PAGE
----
Journal of Nanomaterials

Journal of Nanomaterials / 2015 / Article

Research Article | Open Access

Volume 2015 |Article ID 346739 | https://doi.org/10.1155/2015/346739

Katja Jazbec, Martin Šala, Miran Mozetič, Alenka Vesel, Marija Gorjanc, "Functionalization of Cellulose Fibres with Oxygen Plasma and ZnO Nanoparticles for Achieving UV Protective Properties", Journal of Nanomaterials, vol. 2015, Article ID 346739, 9 pages, 2015. https://doi.org/10.1155/2015/346739

Functionalization of Cellulose Fibres with Oxygen Plasma and ZnO Nanoparticles for Achieving UV Protective Properties

Academic Editor: Vikas Mittal
Received26 Nov 2014
Revised04 Feb 2015
Accepted04 Feb 2015
Published23 Feb 2015

Abstract

Low-pressure oxygen plasma created by an electrodeless radiofrequency (RF) discharge was applied to modify the properties of cellulosic fibrous polymer (cotton) in order to improve adsorption properties towards zinc oxide (ZnO) nanoparticles and to achieve excellent ultraviolet (UV) protective properties of cotton fabric. The chemical and physical surface modifications of plasma-treated cotton fabric were examined by X-ray photoelectron spectroscopy (XPS) and scanning electron microscopy (SEM). The mechanical properties of plasma-treated samples were evaluated, measuring strength and elongation of the fabrics. The quantity of zinc on the ZnO-functionalized cotton samples was determined using inductively coupled plasma mass spectrometry (ICP-MS) and the effectiveness of plasma treatment for UV protective properties of cotton fabrics was evaluated using UV-VIS spectrometry, measuring the UV protection factor (UPF). The results indicated that longer plasma treatment times cause higher concentration of oxygen functional groups on the surface of fibres and higher surface roughness of fibres. These two conditions are crucial in increasing the content of ZnO nanoparticles on the fibres, providing excellent UV protective properties of treated cotton, with UPF factor up to 65.93.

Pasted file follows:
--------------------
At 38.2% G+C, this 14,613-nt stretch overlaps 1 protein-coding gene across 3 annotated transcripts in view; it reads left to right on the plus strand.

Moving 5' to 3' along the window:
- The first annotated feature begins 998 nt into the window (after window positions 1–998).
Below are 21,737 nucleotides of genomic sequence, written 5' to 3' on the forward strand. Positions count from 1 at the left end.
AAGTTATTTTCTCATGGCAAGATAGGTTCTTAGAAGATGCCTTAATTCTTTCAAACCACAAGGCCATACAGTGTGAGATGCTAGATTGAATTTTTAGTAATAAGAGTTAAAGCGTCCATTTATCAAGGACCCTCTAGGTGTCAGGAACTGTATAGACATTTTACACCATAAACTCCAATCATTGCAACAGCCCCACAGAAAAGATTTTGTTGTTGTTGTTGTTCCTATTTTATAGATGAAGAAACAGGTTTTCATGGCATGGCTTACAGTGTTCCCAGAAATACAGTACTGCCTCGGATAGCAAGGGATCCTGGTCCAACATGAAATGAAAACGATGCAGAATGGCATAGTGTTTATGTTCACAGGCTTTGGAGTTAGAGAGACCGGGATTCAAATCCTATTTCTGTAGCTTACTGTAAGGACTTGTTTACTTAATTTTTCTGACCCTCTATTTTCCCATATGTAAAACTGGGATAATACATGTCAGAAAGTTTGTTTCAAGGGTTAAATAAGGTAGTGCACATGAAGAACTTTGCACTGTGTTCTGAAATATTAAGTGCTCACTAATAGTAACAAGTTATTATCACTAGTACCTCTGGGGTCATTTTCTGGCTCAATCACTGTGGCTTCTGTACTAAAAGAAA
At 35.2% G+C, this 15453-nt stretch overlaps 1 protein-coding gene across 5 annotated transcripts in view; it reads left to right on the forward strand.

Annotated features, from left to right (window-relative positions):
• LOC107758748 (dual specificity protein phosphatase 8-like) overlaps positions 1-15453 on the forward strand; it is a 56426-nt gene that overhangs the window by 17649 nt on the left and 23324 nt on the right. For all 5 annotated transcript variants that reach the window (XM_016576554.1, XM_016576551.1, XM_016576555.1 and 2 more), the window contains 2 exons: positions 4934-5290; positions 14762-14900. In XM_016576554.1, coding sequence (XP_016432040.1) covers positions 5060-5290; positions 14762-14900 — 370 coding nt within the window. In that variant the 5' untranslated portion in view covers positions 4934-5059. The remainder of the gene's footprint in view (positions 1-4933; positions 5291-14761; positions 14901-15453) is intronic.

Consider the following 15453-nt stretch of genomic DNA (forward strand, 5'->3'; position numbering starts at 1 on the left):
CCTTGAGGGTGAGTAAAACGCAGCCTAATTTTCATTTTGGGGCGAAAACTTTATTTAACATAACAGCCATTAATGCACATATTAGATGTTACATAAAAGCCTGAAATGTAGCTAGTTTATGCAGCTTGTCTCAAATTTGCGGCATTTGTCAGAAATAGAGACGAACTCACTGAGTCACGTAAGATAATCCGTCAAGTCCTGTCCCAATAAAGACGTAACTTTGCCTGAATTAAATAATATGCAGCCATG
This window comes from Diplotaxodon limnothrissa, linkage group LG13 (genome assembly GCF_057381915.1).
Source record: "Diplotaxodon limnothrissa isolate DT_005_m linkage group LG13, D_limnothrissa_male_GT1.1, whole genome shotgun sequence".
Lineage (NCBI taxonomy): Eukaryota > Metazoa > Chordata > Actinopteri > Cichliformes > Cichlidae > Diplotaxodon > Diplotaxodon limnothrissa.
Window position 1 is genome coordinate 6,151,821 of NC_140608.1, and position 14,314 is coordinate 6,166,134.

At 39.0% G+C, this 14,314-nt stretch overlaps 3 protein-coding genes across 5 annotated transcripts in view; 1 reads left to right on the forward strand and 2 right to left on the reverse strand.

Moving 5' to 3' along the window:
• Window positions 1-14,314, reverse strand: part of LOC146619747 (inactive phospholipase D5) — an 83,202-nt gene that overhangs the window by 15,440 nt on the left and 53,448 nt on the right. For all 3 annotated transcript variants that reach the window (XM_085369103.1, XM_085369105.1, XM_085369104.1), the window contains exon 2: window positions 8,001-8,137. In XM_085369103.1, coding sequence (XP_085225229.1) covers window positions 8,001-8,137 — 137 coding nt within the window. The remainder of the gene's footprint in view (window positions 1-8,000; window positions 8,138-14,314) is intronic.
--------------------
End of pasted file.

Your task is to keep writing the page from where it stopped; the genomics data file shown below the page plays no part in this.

1. Introduction

UV radiation created by the Sun or artificial sources causes premature aging of the skin and changes to the functioning of the immune system [1]. The harmful effects on the skin and the eyes can become evident decades after being overly exposed to UV radiation. It has been proven that UV radiation is one of the prominent risk factors in the development of skin cancer. We can protect the skin from the negative effects of UV radiation by regularly using a sufficient amount of high factor sunscreens and wearing headwear that protects the ears and the neck and with long-sleeved clothing. With thinner materials that do not offer a high degree protection, we can use dark textiles or apply different UV absorbers [2].